Interview with new Peace Corps/Ethiopia Country Director Brannon Brewer
by Janet Lee (Emdeber, 1974–76)
The Herald: Please give us a brief overview of your background, including prior Peace Corps Director assignments, other international posts, and where you served as a Volunteer?
Brewer: My background has been varied and spanned a number of locations. I worked as staff to a couple of U.S. House Members when I was younger, and had a business in the States. But my true career was really set in motion when I joined Peace Corps as a Small Business Volunteer in Moldova in 1997. For all the wonderful people I came to know, and the experiences I would never trade, it was still a rather bleak place to be following the fall of the Soviet Union. I did, however, meet my wife, Sophia, while we were both serving. So Moldova started both my overseas career and my family at the same time. Sophia now serves as a USAID Health Officer in Addis.
But back to the question, I found the overseas experience somewhat addictive, and we soon moved to Romania for several years, and children started entering the picture for us. I then became the country director for an NGO in Addis, where we spent about three and a half years between 2007 and 2010. But for me, NGO work didn’t have the same satisfaction as my PCV days, so I joined Peace Corps as a country director and I served in Guyana and then Liberia. Ebola was ravaging the people and country, and we evacuated the PCVs from Liberia, though not a single Volunteer wanted to leave their friends, students and communities. It was a hard time on many levels. But Peace Corps offered me the opportunity to join the team in Ethiopia, and I gladly jumped at the chance! Sophia and I now have three kids, and our youngest was actually born in Addis the last time we were here. It seems we were meant to be back.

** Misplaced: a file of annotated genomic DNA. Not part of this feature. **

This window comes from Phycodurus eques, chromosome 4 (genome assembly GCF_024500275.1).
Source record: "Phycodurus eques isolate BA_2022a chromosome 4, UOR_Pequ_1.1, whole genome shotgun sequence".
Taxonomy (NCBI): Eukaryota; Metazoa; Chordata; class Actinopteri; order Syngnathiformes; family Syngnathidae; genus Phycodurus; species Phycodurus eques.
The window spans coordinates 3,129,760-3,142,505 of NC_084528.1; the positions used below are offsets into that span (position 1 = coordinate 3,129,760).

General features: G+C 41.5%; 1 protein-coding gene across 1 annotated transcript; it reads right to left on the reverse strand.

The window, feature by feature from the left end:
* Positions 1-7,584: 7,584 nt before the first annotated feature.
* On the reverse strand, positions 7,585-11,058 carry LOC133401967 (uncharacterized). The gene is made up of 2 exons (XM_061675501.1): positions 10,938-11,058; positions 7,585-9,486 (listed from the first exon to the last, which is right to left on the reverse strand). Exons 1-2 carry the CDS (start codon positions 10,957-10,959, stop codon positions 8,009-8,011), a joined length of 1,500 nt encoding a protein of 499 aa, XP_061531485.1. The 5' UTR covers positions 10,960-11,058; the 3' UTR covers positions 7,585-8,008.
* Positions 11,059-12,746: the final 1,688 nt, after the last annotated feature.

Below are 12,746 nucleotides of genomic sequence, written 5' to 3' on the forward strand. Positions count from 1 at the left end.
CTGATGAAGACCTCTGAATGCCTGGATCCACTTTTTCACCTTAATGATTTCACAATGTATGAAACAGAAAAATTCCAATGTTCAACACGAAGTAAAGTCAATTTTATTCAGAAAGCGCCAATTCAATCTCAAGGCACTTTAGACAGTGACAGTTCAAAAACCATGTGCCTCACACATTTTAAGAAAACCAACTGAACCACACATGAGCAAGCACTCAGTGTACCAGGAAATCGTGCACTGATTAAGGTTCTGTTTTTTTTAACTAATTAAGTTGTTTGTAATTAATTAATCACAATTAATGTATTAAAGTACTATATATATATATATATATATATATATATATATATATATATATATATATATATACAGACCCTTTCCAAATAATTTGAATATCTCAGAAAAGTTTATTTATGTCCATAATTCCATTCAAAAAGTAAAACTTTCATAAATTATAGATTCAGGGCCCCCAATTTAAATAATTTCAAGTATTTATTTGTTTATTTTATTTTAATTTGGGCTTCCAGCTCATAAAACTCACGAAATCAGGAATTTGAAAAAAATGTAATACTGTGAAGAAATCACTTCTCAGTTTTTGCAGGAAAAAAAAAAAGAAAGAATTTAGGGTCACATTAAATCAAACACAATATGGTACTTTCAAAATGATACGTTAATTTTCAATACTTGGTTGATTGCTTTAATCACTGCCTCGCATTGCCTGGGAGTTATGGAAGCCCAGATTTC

The Herald: How have your experiences differed from country to country? What has been a unifying theme?
Brewer: Every country is so different, and that’s really the whole draw of living abroad. We all as people share certain things in common, yet it is the things that are unique and special about each culture and society that should be recognized and celebrated. It troubles me if people talk about entire regions of the world in broad strokes that ignore their particular qualities. It’s commonly done when referring to “Africans” as if it’s one big country, but it’s also done for South America, Southeast Asia, the Middle East, and so forth. Until you live within a culture, learn it’s traditions, values, and ways of life, then it’s very difficult to understand and appreciate the differences. And no one gains that insight and appreciation like a Peace Corps Volunteer.